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The NIS+ namespace is the arrangement of information stored by NIS+. You can arrange the information in the namespace in a variety of ways to suit the needs of your organization. The hierarchical namespace of NIS+ is similar to that used by DNS and by the UNIX file system. With a hierarchical namespace, you can decentralize administration and improve security. When Solaris 1.x NIS was developed, the basic assumption was that the network and organization-wide namespace would be small enough for one person to administer. The growth of networked computing has resulted in a need to change this assumption.
NIS+ is designed to work best when the information in the NIS+ namespace is arranged into configurations called domains. An NIS+ domain is a collection of information about the systems, users, and network services in a portion of an organization. In the sample network shown in Figure 5-1, the domains for a fictitious company, Starlight Corporation, are organized by division.
Figure 5-1 Creation of administrative domains.
As Starlight Corporation grows beyond a few hundred systems, the corresponding growth of its NIS+ directory begins to affect manageability and performance. Functional groups, such as Engineering and Sales/Marketing, may choose to create local subdomains and appoint (or hire) autonomous system administrators for these subdomains. These local administrators take responsibility for administering their own subdomains, thus relieving the central administration group of some of its workload.
As Starlight Corporation continues to grow, further decentralized administrative requirements may emerge. Administrators will be able to continue to subdivide the domains along functional groups or other natural administrative lines, such as by location or by building. Figure 5-2 shows how the Starlight network has decentralized the Sales domain.
Figure 5-2 Hierarchical domains.
Each domain can be administered either locally or centrally. Alternatively, some portions of domain administration can be performed locally, while others remain under the control of a central administrator. A domain can even be administered from within another domain. As more domains are created, NIS+ clients will continue to have the same access to the information in other NIS+ domains of the company.
AdminSuites Database Manager and the NIS+ commands allow authorized administrators to interactively administer and add, delete, or change information in NIS+ servers from systems across the domain or enterprise network. Administrators do not need to remotely log into or have superuser privileges on these servers to be able to perform administrative functions. The following sections describe the components of the NIS+ namespace. NIS+ security is discussed later in this chapter.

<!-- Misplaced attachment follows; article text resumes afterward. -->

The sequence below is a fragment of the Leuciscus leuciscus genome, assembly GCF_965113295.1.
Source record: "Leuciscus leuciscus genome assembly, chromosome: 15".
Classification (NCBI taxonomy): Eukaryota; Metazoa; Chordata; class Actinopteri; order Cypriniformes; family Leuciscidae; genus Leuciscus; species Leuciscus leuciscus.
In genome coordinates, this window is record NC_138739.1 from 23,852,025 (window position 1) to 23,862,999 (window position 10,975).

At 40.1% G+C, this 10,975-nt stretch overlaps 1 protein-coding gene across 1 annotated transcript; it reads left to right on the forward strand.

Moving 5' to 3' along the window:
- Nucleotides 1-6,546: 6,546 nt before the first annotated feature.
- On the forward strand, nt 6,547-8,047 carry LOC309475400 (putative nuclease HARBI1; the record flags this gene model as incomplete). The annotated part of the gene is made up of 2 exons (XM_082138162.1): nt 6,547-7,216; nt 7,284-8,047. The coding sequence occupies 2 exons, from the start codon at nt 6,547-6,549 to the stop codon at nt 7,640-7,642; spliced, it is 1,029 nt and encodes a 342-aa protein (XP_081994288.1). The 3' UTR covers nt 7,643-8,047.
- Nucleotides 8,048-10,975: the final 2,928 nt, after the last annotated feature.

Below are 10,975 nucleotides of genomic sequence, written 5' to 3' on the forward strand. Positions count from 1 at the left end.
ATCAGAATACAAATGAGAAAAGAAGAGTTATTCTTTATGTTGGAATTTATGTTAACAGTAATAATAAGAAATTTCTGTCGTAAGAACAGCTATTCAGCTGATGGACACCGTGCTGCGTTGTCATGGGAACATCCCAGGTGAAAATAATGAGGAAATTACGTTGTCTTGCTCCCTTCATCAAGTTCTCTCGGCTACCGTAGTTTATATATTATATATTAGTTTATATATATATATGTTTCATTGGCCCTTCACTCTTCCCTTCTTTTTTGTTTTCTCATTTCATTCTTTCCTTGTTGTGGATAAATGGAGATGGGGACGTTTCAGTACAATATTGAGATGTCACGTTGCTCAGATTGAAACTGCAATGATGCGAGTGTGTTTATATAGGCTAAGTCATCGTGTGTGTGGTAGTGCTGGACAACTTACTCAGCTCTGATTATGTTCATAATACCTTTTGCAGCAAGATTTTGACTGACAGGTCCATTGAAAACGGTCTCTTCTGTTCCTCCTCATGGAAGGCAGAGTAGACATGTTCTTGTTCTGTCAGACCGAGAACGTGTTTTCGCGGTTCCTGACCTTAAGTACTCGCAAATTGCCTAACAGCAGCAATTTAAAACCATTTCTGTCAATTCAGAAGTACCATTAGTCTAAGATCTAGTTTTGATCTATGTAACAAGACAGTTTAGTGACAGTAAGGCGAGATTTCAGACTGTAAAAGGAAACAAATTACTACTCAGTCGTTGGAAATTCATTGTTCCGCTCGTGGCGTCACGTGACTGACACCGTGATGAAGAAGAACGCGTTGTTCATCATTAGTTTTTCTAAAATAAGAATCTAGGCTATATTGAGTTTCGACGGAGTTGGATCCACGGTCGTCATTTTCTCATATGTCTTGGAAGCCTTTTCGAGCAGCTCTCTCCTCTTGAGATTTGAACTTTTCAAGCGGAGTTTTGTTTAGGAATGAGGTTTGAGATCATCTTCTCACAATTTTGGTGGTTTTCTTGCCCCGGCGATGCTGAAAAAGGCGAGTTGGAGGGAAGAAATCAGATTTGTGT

The NIS+ namespace contains the following components:
Directory, table, and group objects are organized into NIS+ domains. Entry objects are contained in tables. Link objects provide connections between different objects. Directory and table objects are described in detail in the following sections.
Directory objects, which are the framework of the namespace, divide it up into separate parts. Each domain consists of a directory object; its two administrative directories, org_dir and groups_dir; and a set of NIS+ tables, as shown in Figure 5-3.
Figure 5-3 The org_dir and groups_dir directories for two domains.
The org_dir directory contains NIS+ tables that are used for storing information about users and systems on your network. The tables are described in the section Table Objects. The groups_dir directory stores information about the NIS+ groups for the domain. A directory object is considered a domain only if it contains its own administrative tables in the org_dir and groups_dir subdirectories. The NIS+ scripts that are run when NIS+ is set up create these two default directories. Figure 5-4 shows the contents of the org_dir directory for the Starlight Corporation top-level domain and two subdomains.
Figure 5-4 An example of the domains, directories, and tables in an NIS+ namespace.
The top-level domain in an NIS+ hierarchy is called the root domain. The root domain is the first NIS+ domain installed. Each directory contains administrative information on resources local to that domain.
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